Most people consider adoption as something incredible, selfless, magical. An amazing act of love.
The thing is – it’s some of that. Sure. But it bothers me in a real way to be told we’re “saving a poor child.” I don’t know why – I think it’s the concept of first world people running off to be the saviors of the third world children that maybe bugs me. Because that isn’t our primary motive in all of this. We want to adopt because we want to expand our family, because I’ve always longed to adopt, and because we want the experience of adding different cultures to our own lives. We don’t have a purely altruistic motive in this – we’d like more children.
Rescuing a child? If that happens because of this, that is wonderful. There is nothing more I’d love to do than know a child that become ours is destined for a better life, but there is another side to adopting no one really talks about.
We are taking away a child from his or her homeland. From a culture they’ll never know as deeply and intimately as a child who grew up there. We’ll do our very best to incorporate that into our lives while sharing our own, but it won’t be the same.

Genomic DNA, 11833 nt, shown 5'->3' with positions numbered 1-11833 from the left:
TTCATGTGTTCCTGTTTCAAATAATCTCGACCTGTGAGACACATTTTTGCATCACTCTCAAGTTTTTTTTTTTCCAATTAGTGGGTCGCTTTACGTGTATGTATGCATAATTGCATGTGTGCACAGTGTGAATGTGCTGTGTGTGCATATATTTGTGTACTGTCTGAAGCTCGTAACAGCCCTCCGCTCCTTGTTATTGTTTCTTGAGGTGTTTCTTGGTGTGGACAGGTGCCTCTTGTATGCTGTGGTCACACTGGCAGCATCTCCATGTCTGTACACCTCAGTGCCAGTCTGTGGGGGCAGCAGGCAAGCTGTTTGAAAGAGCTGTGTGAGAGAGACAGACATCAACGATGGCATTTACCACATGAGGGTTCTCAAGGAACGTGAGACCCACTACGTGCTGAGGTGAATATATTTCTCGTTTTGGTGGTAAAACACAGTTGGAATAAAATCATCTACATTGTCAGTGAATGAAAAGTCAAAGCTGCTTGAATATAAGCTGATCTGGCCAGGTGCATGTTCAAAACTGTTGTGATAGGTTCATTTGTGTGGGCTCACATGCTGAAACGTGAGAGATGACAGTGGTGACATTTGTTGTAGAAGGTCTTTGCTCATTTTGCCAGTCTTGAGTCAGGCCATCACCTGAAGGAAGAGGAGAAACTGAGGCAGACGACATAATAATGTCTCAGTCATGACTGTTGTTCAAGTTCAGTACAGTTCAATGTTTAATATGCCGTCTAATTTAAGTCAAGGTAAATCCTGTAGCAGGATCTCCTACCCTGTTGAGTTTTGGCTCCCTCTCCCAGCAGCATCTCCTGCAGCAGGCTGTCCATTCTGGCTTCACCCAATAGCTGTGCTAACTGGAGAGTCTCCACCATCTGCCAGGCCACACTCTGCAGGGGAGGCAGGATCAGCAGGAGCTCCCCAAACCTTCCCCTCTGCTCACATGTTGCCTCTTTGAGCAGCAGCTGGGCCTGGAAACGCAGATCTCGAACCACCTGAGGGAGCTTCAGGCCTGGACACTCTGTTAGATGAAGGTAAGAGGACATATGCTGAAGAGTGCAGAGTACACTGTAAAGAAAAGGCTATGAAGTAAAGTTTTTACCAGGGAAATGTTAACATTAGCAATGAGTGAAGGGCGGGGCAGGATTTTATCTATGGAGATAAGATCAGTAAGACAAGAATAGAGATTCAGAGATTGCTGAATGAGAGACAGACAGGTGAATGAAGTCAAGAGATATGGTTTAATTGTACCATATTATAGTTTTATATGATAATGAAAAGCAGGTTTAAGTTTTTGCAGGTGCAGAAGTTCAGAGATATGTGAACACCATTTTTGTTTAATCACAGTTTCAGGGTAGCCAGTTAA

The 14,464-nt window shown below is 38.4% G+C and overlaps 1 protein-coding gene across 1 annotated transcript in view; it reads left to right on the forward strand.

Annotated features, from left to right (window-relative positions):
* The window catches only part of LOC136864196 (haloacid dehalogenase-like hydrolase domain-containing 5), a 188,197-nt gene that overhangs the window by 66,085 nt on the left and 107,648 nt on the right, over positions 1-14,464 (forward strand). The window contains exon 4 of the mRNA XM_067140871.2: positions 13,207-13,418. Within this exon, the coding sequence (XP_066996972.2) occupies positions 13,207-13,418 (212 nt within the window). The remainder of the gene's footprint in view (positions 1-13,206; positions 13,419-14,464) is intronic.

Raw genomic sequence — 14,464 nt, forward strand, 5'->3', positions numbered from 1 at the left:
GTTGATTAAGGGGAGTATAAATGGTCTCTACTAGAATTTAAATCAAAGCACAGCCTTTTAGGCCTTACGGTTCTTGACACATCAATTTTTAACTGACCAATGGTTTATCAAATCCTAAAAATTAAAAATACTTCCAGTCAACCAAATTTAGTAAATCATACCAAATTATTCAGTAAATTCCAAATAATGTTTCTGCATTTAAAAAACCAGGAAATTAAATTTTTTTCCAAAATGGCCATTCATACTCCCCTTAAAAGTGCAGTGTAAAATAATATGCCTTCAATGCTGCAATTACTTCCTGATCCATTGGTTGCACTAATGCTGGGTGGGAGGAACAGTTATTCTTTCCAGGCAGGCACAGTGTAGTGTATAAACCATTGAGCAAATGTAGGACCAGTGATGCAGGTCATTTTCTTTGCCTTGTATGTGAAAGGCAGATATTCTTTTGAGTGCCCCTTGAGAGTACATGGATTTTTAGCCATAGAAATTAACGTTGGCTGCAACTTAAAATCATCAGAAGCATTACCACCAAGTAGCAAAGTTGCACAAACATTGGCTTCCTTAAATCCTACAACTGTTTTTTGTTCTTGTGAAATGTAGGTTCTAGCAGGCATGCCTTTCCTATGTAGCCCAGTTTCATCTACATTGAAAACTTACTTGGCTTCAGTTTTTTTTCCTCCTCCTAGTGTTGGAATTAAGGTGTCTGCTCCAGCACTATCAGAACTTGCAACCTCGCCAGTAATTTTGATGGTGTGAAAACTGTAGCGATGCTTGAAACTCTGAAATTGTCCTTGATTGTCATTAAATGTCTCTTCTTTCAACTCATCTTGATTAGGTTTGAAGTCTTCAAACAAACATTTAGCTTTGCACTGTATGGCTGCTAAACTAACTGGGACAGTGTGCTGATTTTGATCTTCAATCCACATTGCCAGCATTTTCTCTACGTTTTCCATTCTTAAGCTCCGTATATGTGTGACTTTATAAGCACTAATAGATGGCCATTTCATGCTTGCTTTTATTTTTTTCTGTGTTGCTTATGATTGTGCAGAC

Our child will always grow up knowing they’re different. They may struggle with that their entire lives. They may never know who gave life to them and/or why that same person isn’t the one tucking them into bed at night. Our child may never look at a sibling and think, “Hey! We have the same hair/eyes/skin.” They will never look at Sam or I and think, “I look just like…” And while what they look like doesn’t matter to us – it may to them. It did to me growing up. Even now. This pains my heart for my to-be child in a way I don’t quite understand yet.
Each adoptive child and family must experience at least part of this all at some point. Or any family who chooses or is put in a position to have children in a unique way. But what do you do with it? I’m sure domestic adoption might lessen some of this – but in a way it would be the same just closer to home.
So why adopt at all – that’s what someone must be thinking, right? Why indeed. Because it’s another way to grow our family, and we chose an agency and a process that eliminates the risk of children being “sold” or exploited or simply pawns in a business. We are adopting a child that truly needs a home, and we’ll do our best to give them the life that minimizes the loss. We’ll do the best we can do be the type of family and love they need – any child needs.
Adoption can be a wonderful thing on both sides. But there is always a loss with it. Always. There can’t be adoption without the loss, the grief, the separation.
Diana blogs on raising a toddler daughter, the loss of her twin boys, and their families’ Korean adoption in progress on the aptly named Hormonal Imbalances.
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